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Local farmers relieved by rainfall; still more needed
A combine harvests wheat in a field off Middleground Road Wednesday.
    Rainfall across Bulloch County Wednesday helped the row crops and hay planted by area farmers, but more rain is needed in the coming weeks, said Bulloch County Extension Agent Wes Harris.
    Soybeans, corn and peanuts that were planted or will be planted soon should benefit from the soaking most of the county received late Wednesday. However, the recent dry spell actually helped farmers preparing to harvest oats, wheat and rye, he said.
    With the winter grain crops at harvest status and root crops such as onions and carrots reaching the end of their cycle, other crops are just starting and need the moisture.
    "The dry weather has been good for all that, but hasn't been beneficial for peanuts, beans and corn," he said.
    The rain Wednesday pulled the area away from the edges of drought conditions, and "we're back in gear," he said. Newly planted crops "should respond to the rain and if we get some more next week, we'll be in good shape."
    Not all areas of the county received rainfall, however. Harris said locations near Arcola, Stilson and Brooklet remain dry, and since those same areas did not get rainfall the last time a system came through, conditions are seriously dry.
    "We're never more than 10 days to two weeks away from a drought," he said. But this year, subsoil moisture is better than it was last year and "recharging is a little bit easier."
    As farmers hit the fields to harvest winter grains, they should be smiling. Harris said this year's crop is " outstanding."
    Wade Hodges began harvesting about 70 acres of wheat on land he farms near Middleground earlier this week.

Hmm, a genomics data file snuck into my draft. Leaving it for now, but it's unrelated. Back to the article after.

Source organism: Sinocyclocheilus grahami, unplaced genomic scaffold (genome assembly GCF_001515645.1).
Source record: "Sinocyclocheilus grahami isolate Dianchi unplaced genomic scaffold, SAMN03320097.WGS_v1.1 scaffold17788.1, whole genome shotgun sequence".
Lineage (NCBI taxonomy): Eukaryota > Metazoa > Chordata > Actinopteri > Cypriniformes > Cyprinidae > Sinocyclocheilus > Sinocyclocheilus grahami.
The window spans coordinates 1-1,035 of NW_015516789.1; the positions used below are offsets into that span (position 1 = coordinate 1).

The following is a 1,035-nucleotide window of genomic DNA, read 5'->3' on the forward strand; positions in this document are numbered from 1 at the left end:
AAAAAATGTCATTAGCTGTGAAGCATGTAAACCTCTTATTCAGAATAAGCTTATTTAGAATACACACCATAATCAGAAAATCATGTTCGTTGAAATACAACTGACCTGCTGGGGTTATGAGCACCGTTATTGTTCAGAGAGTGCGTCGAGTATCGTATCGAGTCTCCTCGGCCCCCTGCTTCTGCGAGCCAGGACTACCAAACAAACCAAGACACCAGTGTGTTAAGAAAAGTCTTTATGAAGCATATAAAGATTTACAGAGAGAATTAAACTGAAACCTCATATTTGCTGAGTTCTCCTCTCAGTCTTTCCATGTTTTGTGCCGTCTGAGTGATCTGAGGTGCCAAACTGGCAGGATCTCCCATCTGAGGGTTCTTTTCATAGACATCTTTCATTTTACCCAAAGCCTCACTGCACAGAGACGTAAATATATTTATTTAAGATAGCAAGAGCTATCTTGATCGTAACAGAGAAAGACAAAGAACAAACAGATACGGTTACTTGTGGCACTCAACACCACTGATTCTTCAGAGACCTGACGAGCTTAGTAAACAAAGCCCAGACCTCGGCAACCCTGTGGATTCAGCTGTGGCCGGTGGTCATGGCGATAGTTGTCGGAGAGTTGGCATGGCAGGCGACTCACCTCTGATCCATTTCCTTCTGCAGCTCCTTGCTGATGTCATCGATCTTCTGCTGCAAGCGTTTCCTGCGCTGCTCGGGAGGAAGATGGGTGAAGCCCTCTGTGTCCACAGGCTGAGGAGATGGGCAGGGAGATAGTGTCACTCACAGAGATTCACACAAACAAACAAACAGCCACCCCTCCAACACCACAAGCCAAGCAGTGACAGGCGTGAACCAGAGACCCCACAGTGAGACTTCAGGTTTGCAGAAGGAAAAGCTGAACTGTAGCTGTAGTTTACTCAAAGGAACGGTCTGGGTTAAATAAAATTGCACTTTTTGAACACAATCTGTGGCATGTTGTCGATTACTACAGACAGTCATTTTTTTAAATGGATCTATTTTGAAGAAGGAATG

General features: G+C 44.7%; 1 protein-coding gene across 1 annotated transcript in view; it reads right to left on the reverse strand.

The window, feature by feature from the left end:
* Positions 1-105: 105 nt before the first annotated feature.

"It's a good wheat crop this year," he said. "We had decent rain and good growing conditions. I expect you'll see that across Bulloch."
    Harris also sees a good year for row crops.
    "I suspect we will see some awfully high yields, especially in wheat," Harris said. "We're very pleased, and we also have record high prices" for grains.
    But with rising prices for crops also come rising costs to farm.
    "The price of wheat has dropped a little in the past few months, but we're still getting a good price," Hodges said. "But the problem is the cost per acre of growing has gone up, too. Five years ago it cost me $100 to fill up my diesel tank. Now it's $500."
    With the increased cost of farming, it is even more critical for the weather to cooperate, even if prices are on the rise.
    "Yes, our reward is greater, but so is our risk," he said. "Now, a bad year won't just set you back, it could wipe you out. You have to put a lot more money up front now."
    Much of the grain produced in Georgia is exported.
    "The grain we harvest here will probably be shipped overseas," Hodges said. "Some may go to Macon to be used domestically."
    While winter grains are looking good, the hay crop is still up in the air. A good start came with spring rains, but the dry spell began taking its toll on grass fields meant for hay and forage. If the rains continue however, the hay situation could improve.
    "Grass did slow down, but with this rainfall (Wednesday) I think you'll see it spring back real fast," Harris said.
    Herald editor Jim Healy contributed to this story.
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